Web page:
Introducing Play to the Composition Classroom

Introducing Play to the Composition Classroom


There are countless ways to incorporate play into the college classroom, but here are two of our favorites.

Apples to Apples

Apples to Apples, a card game by Mattel Inc., gives players a chance to consider the language they use and provides students with an opportunity to argue a case for why they should win each round. Because the game comes with a large deck, it’s easy to adapt for a classroom composed of small groups playing individual games or for a class-wide competition with small groups competing against each other. This second option adds a third benefit to the game, by allowing students to improve their collaboration skills and techniques as they work together to craft an argument for why the card their group submits each round is the best choice.

If you haven’t played Apples to Apples before, here’s a video explaining how it works:


This debate-battle mash-up is like a traditional debate—but with a twist. In debatle, students choose or are assigned one position in a debate, then have one to two minutes to come up with as many arguments for their position as they can—regardless of how silly those arguments may be. At the end of their thinking period, students will face off in a “battle,” with the two sides taking turns to share their arguments. The debatle ends when one student runs out of arguments or at the end of five minutes. At the end of the debatle, the class decides who will emerge victorious. This exercise can be conducted as a class or in small groups, which may be a better option in a less participatory class or to make shyer students feel more at ease.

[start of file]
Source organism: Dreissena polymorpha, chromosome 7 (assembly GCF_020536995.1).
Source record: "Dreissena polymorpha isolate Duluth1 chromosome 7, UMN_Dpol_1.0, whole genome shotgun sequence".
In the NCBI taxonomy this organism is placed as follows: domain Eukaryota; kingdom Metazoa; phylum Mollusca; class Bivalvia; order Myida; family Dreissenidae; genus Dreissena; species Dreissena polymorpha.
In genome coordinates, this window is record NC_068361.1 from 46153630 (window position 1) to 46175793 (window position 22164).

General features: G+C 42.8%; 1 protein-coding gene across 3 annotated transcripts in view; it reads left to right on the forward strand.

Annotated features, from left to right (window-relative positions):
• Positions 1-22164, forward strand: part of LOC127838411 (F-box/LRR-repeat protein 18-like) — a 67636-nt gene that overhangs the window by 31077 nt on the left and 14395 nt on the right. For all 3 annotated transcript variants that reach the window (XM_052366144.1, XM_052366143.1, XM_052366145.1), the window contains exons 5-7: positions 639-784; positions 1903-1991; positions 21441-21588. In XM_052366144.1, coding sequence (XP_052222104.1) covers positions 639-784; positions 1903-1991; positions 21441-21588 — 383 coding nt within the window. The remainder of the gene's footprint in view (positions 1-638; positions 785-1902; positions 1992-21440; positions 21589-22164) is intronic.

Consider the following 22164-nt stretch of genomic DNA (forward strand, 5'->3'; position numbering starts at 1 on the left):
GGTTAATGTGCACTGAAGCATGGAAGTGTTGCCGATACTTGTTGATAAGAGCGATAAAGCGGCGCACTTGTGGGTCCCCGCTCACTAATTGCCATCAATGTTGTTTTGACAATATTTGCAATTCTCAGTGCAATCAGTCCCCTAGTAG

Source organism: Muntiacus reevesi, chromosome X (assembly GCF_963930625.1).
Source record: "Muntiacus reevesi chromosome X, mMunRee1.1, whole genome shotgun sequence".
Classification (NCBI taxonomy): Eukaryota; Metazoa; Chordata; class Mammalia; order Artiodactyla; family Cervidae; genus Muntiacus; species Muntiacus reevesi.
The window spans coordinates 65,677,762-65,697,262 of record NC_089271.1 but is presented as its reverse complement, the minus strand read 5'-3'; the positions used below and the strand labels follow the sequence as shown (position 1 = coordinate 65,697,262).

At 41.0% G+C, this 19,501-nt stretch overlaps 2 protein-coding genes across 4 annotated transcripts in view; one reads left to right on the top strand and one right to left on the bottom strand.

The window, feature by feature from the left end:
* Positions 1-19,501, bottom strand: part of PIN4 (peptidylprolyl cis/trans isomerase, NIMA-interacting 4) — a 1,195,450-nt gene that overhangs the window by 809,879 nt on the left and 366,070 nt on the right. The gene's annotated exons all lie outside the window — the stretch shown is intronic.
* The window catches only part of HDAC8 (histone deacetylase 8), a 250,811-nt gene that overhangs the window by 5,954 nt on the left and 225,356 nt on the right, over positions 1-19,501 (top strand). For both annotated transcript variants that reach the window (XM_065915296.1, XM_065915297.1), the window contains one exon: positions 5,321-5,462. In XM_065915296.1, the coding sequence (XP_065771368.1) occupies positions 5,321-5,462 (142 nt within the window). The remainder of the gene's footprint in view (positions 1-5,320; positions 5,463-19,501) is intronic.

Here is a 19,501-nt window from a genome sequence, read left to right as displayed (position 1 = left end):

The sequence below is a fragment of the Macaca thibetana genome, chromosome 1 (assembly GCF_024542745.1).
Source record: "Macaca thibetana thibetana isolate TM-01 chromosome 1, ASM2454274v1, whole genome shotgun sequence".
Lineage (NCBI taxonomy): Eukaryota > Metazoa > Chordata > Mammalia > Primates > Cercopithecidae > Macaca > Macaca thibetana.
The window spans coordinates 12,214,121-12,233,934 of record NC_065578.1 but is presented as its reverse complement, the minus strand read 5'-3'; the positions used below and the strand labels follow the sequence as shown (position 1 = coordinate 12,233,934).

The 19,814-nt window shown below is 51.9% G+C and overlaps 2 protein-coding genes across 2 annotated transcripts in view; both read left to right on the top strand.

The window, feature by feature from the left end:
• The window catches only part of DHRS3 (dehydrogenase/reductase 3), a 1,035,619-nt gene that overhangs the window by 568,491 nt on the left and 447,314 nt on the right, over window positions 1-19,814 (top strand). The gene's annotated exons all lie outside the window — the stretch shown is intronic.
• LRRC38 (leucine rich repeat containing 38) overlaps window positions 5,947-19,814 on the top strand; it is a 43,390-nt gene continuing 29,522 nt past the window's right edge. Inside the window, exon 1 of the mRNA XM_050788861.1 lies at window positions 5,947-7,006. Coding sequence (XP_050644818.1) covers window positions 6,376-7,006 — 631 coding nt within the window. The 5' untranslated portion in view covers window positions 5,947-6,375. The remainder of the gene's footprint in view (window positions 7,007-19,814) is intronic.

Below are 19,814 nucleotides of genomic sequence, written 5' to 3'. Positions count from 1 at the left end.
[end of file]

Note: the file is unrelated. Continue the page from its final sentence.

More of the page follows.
Here’s an example of how this might work: The topic for this debatle is whether Bigfoot exists.

Student A: Bigfoot exists, because there is photographic evidence.
Student B: Bigfoot doesn’t exist, because there is no proof those photos are real.
Student A: Bigfoot exists because of toxic waste.
Student B: Bigfoot doesn’t exist, because we would have found him.
Student A: Bigfoot exists, because there wouldn’t be stories about him if he didn’t.

And so on. This game lets students work on argumentation skills, practice thinking on their feet, and develop divergent thinking skills by forcing them to think of creative solutions to the problem in front of them.